[Owasp-leaders] Copyright statement recommendations
psiinon at gmail.com
Wed Jun 29 09:29:06 UTC 2016
Thanks to everyone for all of your input.
I did find this link:
which would result in:
"Copyright 2010-2016 Simon Bennetts and the ZAP contributors"
That sounds fairly reasonable to me - ZAP is a community project, and I
think that the copyright should be held by all of the contributors.
However I dont think that someone should be able to add one line of code
and then somehow have the right to re-licence the entire code base. Whether
this statement would allow that I dont know.
Although I cant see why anyone would feel the need to do that: the Apache
v2 licence is pretty flexible. If someone wants to use the ZAP code in a
commercial product then they can. They cant sell ZAP as a product due to
licences of other code we use (like the old Paros code), but thats a
Any views on the above option?
On Fri, Jun 24, 2016 at 7:58 PM, Jeff Williams <jeff.williams at owasp.org>
> The problem definitely isn't the definition of "ZAP Development Team."
> The current notice creates the presumption that ZAP is a joint work,
> because it implies that authors have the intent to merge their
> contributions into a unitary whole. That sounds right for ZAP, but it's
> actually probably the opposite of what you want.
> The problem is that joint works are co-owned by all the authors. Meaning
> that any of them can use or license the entire work however they want
> without the consent of the other co-owners. Regardless of the project's
> open-source license, a joint author could license other ways or sell
> There's not a great solution to this problem. You could try to call ZAP a
> compilation or collective work, in which each author retains copyright to
> their contributions, but the intent to form a unitary whole is, I think,
> inarguable for ZAP and dispositive in the matter.
> I suggest that the best approach is for all contributors to assign their
> copyright for ZAP to the OWASP Foundation, who has committed via charter to
> keep all materials free and open for everyone. The Apache ICLA doesn't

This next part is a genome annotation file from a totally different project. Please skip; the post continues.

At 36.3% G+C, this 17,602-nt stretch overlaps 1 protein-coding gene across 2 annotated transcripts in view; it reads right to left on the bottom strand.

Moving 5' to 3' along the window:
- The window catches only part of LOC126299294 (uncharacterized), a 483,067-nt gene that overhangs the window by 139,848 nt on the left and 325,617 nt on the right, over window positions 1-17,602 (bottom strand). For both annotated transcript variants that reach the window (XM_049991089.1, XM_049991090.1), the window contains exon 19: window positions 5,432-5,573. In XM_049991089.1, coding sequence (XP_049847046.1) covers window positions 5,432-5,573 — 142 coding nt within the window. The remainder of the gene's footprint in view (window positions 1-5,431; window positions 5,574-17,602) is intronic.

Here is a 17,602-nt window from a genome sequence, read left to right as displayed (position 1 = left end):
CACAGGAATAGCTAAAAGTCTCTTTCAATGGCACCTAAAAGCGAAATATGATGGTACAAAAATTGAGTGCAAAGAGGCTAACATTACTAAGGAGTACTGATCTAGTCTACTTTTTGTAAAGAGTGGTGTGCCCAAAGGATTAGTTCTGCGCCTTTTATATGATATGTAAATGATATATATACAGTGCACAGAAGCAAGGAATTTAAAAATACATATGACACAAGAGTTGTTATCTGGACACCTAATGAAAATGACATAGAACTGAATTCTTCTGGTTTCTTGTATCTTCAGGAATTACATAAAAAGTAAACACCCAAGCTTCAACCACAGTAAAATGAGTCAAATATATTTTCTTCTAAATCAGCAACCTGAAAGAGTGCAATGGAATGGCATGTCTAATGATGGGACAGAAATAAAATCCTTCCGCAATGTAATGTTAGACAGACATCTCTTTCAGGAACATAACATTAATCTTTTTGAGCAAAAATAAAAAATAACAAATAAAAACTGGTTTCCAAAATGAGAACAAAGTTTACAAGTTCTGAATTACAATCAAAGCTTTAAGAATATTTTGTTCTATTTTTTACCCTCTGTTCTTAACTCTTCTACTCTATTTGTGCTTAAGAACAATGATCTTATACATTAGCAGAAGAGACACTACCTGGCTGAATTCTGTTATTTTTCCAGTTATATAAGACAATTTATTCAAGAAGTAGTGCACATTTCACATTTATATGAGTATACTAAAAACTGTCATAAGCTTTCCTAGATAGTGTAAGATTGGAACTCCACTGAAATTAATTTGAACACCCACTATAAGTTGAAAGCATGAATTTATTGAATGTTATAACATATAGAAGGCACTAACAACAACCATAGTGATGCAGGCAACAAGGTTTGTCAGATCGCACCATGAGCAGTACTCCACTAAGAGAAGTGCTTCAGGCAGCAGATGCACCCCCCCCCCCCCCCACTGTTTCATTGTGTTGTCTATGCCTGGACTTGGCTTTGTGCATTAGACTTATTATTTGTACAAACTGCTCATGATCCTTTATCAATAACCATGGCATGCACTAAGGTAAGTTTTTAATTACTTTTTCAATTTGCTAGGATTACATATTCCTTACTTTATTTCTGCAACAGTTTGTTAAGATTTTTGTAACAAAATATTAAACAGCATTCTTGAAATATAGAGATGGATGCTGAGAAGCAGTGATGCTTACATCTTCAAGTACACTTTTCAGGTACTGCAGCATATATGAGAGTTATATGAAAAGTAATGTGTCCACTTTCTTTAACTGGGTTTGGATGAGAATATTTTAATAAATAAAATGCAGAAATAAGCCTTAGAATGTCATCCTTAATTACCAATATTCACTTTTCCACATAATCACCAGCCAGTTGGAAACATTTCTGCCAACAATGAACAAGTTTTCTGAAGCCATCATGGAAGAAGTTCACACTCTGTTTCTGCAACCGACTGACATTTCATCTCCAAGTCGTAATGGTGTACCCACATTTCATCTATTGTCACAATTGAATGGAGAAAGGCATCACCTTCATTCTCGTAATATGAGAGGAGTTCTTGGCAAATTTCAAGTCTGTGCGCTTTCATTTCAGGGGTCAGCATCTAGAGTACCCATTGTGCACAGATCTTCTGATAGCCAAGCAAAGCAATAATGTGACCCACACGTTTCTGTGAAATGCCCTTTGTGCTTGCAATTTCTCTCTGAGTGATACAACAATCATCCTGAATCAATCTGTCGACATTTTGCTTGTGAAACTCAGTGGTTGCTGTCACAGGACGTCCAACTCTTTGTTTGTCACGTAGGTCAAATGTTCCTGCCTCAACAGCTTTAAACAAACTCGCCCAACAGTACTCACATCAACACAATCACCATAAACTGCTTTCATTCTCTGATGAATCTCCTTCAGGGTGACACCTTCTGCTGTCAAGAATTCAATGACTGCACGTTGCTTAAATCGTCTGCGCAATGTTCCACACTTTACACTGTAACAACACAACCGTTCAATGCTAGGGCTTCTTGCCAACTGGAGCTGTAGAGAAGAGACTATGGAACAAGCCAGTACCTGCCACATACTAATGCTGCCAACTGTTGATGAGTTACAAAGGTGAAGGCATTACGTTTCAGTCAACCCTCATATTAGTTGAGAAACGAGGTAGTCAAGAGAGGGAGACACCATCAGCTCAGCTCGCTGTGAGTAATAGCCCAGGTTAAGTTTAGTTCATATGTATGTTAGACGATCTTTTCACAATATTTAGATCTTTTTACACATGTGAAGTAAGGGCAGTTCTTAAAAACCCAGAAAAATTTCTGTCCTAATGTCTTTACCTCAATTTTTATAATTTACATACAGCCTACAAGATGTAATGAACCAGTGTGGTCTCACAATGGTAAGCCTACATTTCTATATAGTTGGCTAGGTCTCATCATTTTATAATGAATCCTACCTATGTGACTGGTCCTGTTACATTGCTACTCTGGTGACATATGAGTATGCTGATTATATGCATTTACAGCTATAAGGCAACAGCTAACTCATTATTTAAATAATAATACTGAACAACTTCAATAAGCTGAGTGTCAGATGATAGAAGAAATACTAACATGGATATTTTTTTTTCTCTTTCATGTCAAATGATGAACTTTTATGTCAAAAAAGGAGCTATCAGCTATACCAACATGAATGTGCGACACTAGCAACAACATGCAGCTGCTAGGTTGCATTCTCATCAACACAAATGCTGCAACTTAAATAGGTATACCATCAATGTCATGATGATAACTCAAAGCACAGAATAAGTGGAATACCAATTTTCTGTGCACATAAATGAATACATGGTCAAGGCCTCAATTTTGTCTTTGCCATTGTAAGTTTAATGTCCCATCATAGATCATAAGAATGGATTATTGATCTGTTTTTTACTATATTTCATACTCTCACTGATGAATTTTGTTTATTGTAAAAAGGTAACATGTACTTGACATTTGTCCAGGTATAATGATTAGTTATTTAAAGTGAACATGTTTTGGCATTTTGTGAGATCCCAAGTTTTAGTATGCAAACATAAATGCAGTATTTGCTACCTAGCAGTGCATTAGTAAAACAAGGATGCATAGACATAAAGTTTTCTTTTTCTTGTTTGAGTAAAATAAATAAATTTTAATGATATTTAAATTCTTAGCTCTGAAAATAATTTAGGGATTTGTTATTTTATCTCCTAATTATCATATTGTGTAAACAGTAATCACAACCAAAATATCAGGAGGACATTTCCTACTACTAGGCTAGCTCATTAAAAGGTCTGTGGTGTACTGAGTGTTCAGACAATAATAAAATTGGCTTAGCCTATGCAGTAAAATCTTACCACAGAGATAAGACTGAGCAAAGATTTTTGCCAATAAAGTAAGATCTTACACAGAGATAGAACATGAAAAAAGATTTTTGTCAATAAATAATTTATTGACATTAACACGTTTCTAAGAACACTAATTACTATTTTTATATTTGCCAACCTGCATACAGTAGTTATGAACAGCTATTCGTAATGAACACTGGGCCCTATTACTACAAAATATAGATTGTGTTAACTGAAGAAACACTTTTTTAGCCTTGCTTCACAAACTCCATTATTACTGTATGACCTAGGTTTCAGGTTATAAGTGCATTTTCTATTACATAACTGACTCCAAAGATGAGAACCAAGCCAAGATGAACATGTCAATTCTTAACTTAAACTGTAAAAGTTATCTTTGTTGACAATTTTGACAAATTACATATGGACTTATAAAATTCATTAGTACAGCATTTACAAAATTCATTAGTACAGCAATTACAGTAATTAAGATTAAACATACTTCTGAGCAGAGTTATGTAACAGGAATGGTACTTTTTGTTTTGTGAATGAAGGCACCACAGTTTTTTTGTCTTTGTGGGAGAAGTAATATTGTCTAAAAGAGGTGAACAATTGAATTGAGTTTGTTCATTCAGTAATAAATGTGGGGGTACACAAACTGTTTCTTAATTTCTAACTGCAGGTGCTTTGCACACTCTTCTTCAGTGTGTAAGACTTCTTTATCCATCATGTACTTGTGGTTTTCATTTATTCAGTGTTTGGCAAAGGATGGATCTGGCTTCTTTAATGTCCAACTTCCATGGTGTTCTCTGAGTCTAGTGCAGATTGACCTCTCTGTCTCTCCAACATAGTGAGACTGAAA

> quite get to the real issue.
> On Fri, Jun 24, 2016 at 10:08 AM, johanna curiel curiel <
> johanna.curiel at owasp.org> wrote:
>> Having a contributor agreement is quite different that defining who has
>> the IP rights over ZAP.
>> Right now, the IP rights are from a group defined as 'Copyright 2016 The
>> ZAP Development Team', the first most important thing to do is define
>> who is that team and who can be considered part of that team
>> Creating an agreement between the ZAP developers team and a new/old
>> contributor is between ZAP/Project dev team and that contributor.
>> The ICLA you provided is quite different because is between the Apache
>> foundation and contributors to apache projects. As stated right now , the
>> owner of the ZAP code is the 'ZAP development team'
>> The faster Simon can define clearly who can be considered the team, the
>> On Fri, Jun 24, 2016 at 9:47 AM, Andrew van der Stock <vanderaj at owasp.org
>> > wrote:
>>> The "Team" can be recognised if you have contributor agreements that
>>> agree to hand over their (C) claim to the team, so that people don't feel
>>> they add one line of code and feel they have the right to re-license the
>>> If you want us to follow this up with OWASP's legal beagles, please let
>>> us know, but it will cost and take a bit.
>>> On Fri, Jun 24, 2016 at 9:00 PM, psiinon <psiinon at gmail.com> wrote:
>>>> We've had some questions about the ZAP copyright statement we use in
>>>> our code, which is now variations on:
>>>> * Zed Attack Proxy (ZAP) and its related class files.
>>>> * ZAP is an HTTP/HTTPS proxy for assessing web application security.
>>>> * Copyright 2016 The ZAP Development Team
>>>> * Licensed under the Apache License, Version 2.0 (the "License");
>>>> * you may not use this file except in compliance with the License.
>>>> * You may obtain a copy of the License at
>>>> * http://www.apache.org/licenses/LICENSE-2.0
>>>> * Unless required by applicable law or agreed to in writing, software
>>>> * distributed under the License is distributed on an "AS IS" BASIS,
>>>> * WITHOUT WARRANTIES OR CONDITIONS OF ANY KIND, either express or
>>>> * See the License for the specific language governing permissions and
>>>> * limitations under the License.
>>>> Is "The ZAP Development Team" a reasonable term to use, or is
>>>> problematic as this is not a legal entity?
>>>> We typically just give the year the relevant file was created, but
>>>> should we use the range of years ZAP has been around (ie "2010-2016") and
>>>> update every file every year?
>>>> Any other thoughts or recommendations?
>>>> OWASP ZAP <https://www.owasp.org/index.php/ZAP> Project leader
>>>> OWASP-Leaders mailing list
>>>> OWASP-Leaders at lists.owasp.org
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>> Johanna Curiel
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